Monday, May 9, 2011

One of my friends had a heart attack

Pretty stunning. He's young and, despite some tobacco and a generous BMI, he seems healthy. He eats whole foods and is physically active. He does not have diabetes or hypertension.

Last night he was asking about whether a stress test could have made a difference. Two years prior, he experienced symptoms consistent with atypical angina. He had two episodes of chest pain, both associated with activity, but not regularly reproducible. My friend discussed these symptoms with a doctor who did an initial work-up to get a Framingham risk score but my friend never followed up. So the question my friend had was simply, "Should an exercise-stress test have been done on my initial presentation?"

So let's look at the data. During the hospitalization a lipid panel was done which allows us to calculate his Framingham Risk:

Fifteen percent, intermediate risk. Last year the NEJM published a great article (at least by my pee-stained eyes) that looked at the diagnostic yield of cardiac catheterization and non-invasive testing. The data is not very encouraging. Here are the key figures, at least for my question:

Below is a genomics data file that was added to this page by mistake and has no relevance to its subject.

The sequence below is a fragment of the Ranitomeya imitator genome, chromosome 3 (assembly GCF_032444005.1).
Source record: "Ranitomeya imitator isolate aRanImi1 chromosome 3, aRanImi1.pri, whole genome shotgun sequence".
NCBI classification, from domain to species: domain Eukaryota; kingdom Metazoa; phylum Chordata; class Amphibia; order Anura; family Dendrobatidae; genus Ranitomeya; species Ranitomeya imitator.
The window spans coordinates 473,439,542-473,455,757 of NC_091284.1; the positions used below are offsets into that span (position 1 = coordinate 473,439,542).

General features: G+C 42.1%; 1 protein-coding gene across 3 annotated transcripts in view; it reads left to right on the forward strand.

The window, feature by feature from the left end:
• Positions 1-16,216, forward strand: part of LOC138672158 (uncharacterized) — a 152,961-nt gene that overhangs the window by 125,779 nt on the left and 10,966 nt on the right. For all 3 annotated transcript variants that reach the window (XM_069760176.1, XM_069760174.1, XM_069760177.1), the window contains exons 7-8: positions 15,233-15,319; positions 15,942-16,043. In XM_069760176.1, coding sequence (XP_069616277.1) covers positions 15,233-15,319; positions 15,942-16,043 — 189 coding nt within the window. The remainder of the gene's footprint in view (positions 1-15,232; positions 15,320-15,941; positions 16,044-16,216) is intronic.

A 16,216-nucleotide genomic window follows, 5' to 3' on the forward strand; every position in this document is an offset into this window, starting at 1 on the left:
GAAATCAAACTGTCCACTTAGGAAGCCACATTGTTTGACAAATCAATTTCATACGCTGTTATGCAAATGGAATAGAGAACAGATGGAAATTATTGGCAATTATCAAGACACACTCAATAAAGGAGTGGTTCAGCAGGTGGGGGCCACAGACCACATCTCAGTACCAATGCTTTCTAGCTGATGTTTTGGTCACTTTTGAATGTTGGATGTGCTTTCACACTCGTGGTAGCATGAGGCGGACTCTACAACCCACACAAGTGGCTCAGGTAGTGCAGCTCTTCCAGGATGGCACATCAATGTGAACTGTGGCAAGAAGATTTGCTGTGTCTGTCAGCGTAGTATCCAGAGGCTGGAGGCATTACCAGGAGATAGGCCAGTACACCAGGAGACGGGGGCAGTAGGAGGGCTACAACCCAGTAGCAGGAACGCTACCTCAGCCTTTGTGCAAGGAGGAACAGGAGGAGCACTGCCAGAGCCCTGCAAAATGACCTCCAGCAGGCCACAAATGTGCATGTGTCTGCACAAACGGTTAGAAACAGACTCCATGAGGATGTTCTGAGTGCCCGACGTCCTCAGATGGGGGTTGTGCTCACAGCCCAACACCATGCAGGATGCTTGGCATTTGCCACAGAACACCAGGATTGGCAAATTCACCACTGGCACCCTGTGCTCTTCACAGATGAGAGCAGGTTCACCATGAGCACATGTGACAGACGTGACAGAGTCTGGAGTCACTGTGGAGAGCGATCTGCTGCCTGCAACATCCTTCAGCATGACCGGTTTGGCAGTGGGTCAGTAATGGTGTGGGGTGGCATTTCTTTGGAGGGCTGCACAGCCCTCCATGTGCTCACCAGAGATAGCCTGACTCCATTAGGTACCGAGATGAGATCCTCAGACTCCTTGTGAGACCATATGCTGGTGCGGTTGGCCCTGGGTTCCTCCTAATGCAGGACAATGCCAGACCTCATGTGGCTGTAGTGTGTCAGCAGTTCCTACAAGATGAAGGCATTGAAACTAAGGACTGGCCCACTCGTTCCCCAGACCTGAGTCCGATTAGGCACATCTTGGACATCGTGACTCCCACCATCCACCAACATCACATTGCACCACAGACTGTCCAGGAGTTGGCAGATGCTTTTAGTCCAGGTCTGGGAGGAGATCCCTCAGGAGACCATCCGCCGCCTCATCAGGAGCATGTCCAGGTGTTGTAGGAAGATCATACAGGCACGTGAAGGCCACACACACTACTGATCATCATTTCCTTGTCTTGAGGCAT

The top panel looks at the diagnostic yield of noninvasive heart tests, and stratifies patients based Framingham risk scores. What should be obvious is that the there is much greater differentiation of outcome within series (same stress test result but varying Framingham scores) than compared to fixed risk scores and varying non-invasive test results (i.e. the red arrow is more important than the bue one):

That means that, had my friend gone for a stress test, the likelihood of having a positive cath would have gone from 35% with a negative test to 42% with a positive stress test. It's hard to imagine that a rational medical plan would change with that additional data. Stated another way, would any doctor recommend a cardiac cath with a pretest probability of 42% but not order that same test with a pre-test probability of 35%? Doubtful.

The other thing which is notable, in panel B is that atypical angina is protective compared to no symptoms at all. My friends symptoms were definitely atypical. Here are the definitions according to UpToDate:
  • Definite or classic angina — Substernal chest discomfort characterized by all of the following characteristics: a typical quality and duration, provocation by exertion or emotional stress, and relief by rest or nitroglycerin
  • Probable or atypical angina — Chest pain with two of the three above characteristics
  • Nonanginal or nonischemic chest pain — Chest pain with one or none of the above characteristics
So it looks like my friend's primary care doctor was using evidence based medicine. He did not rush to a stress test or other noninvasive test because the Framingham Risk Score was a better predictor of cardiac disease and my friend's description of the chest pain, oddly, put him at a lower risk of coronary disease than no symptoms at all.
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